Suh’s suspension not long enough

Two games weren’t enough.

What happened, Mr. Commissioner? Turning soft with holiday generosity?

Roger Goodell took a ruler to Ndamukong Suh’s wrist, scolding the NFL’s bad boy for being nothing more than a bad little boy. A two-game suspension for Suh stomping a player on the field Thanksgiving Day and then stomping all over common sense in a failed mea culpa following the game, is the equivalent of rich parents punishing their spoiled teen by forcing him to drive the domestic sedan for two weeks rather than the European sports car.

Now that’s tough love!

It’s ridiculous that Goodell didn’t hit Suh with a three-game suspension. Not only would that have sent a stronger message to the individual, but it would have been a stern warning to a head coach and organization to manage this aggressive personality more effectively.

It’s obvious now that the Lions can’t prosper in the bad boys’ role. They tried it. It didn’t work.

“I’m a football coach,” Schwartz said Tuesday, “not a psychologist.”

But changing a losing culture and devising a new mindset is psychological. Nobody gave the Lions respect simply because they once again changed coaches and players.

Real respect comes by whatever means necessary. And changing long-held reputations in the NFL sometimes requires a little spilled blood and ugliness.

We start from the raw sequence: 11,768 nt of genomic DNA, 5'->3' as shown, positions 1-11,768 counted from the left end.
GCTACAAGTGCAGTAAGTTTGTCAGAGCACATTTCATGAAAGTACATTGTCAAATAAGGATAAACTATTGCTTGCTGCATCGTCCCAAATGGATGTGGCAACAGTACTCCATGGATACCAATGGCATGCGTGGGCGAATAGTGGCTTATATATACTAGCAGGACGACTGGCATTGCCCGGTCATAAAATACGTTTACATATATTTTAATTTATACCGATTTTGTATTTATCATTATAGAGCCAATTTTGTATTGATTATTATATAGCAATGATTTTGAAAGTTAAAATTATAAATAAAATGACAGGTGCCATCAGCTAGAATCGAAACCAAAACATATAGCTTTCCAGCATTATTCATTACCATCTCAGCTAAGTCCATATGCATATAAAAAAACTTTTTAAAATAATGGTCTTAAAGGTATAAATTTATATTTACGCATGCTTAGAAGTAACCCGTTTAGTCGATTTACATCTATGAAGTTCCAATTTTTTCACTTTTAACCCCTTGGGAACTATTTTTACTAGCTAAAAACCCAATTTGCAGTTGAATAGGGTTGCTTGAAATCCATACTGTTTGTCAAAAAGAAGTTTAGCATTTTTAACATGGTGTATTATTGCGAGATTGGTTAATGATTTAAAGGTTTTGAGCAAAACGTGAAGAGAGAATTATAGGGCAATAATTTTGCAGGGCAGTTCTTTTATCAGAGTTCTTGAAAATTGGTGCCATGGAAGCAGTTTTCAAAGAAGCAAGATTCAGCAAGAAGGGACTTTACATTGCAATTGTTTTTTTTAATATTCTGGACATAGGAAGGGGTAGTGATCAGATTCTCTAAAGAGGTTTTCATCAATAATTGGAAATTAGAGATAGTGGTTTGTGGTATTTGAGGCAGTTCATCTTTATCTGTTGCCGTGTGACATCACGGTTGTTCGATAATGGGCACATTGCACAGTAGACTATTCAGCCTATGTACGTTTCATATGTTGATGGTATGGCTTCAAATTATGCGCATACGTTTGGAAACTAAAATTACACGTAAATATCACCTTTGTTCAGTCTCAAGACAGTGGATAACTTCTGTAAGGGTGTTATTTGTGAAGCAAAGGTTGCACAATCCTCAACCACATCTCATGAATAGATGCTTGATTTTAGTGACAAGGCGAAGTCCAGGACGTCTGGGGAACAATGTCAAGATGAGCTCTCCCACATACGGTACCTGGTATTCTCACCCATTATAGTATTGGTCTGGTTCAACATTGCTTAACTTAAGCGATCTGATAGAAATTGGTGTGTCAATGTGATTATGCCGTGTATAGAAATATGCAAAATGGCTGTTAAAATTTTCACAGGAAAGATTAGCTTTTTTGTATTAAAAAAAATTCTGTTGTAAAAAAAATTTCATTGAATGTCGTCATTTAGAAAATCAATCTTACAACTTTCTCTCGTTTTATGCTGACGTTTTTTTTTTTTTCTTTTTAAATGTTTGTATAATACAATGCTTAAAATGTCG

Schwartz wanted a team that wouldn’t back down, that would give as much as it took. If players occasionally crossed that blurry line between aggressive and egregious, so be it. It’s football, not tiddlywinks.

As much as the Lions publicly reviled the perceptions of being evil and dirty, they privately embraced the new identity because nobody laughed at them anymore.

But this is the second time that Schwartz was directly connected to a defensive lineman facing a multiple-game in-season suspension. He was Tennessee’s defensive coordinator when Albert Haynesworth stomped on the head of a Dallas Cowboys offensive lineman, injuring him. The NFL suspended Haynesworth for a record five games.

If this happens again, at what point does this negatively reflect on him as a head coach?

The Lions insisted Tuesday that Suh learned humility. He’s supposedly hurting that his actions have wrongly diverted attention from the must-win situation for the Lions on Sunday night in New Orleans.

Dominic Raiola refused to say much Tuesday about Suh. “He knows what he did,” he said.

Kyle Vanden Bosch briefly spoke with Suh on Tuesday morning at the team facility before word of the suspension came down. Suh then had to leave the facility pending the appeal process. Vanden Bosch refused to label Suh’s actions “selfish,” describing them as a lack of composure.

The NFL likes Suh. He’s the antithesis of the stereotypical defensive behemoth. He’s erudite. He’s articulate. He’s a marketing dream for a league exhausted by news reports involving players, nightclubs and guns.

But Goodell didn’t help Suh learn from his mistakes by cutting him too much slack.


Posted by Tribune News Services

Leave a Reply